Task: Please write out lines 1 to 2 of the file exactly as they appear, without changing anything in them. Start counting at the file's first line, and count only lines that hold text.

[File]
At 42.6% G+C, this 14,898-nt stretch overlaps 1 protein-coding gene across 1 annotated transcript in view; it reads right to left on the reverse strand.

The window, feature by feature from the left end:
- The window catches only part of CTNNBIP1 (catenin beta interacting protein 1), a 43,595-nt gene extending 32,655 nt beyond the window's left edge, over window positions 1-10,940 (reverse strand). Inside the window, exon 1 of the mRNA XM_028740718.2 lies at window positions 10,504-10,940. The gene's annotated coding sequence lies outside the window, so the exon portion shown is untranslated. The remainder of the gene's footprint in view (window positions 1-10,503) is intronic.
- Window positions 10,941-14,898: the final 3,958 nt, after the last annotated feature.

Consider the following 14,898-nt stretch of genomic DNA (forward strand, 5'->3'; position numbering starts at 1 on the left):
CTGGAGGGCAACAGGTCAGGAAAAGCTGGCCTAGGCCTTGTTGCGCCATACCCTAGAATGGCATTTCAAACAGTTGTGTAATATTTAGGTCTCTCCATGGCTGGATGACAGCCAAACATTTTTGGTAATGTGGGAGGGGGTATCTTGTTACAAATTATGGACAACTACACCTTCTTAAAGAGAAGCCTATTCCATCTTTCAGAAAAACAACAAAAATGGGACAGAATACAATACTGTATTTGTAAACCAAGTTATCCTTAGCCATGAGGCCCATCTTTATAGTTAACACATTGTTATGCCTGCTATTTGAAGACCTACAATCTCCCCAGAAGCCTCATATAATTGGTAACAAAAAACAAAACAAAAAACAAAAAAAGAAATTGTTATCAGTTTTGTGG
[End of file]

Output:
At 42.6% G+C, this 14,898-nt stretch overlaps 1 protein-coding gene across 1 annotated transcript in view; it reads right to left on the reverse strand.

The window, feature by feature from the left end: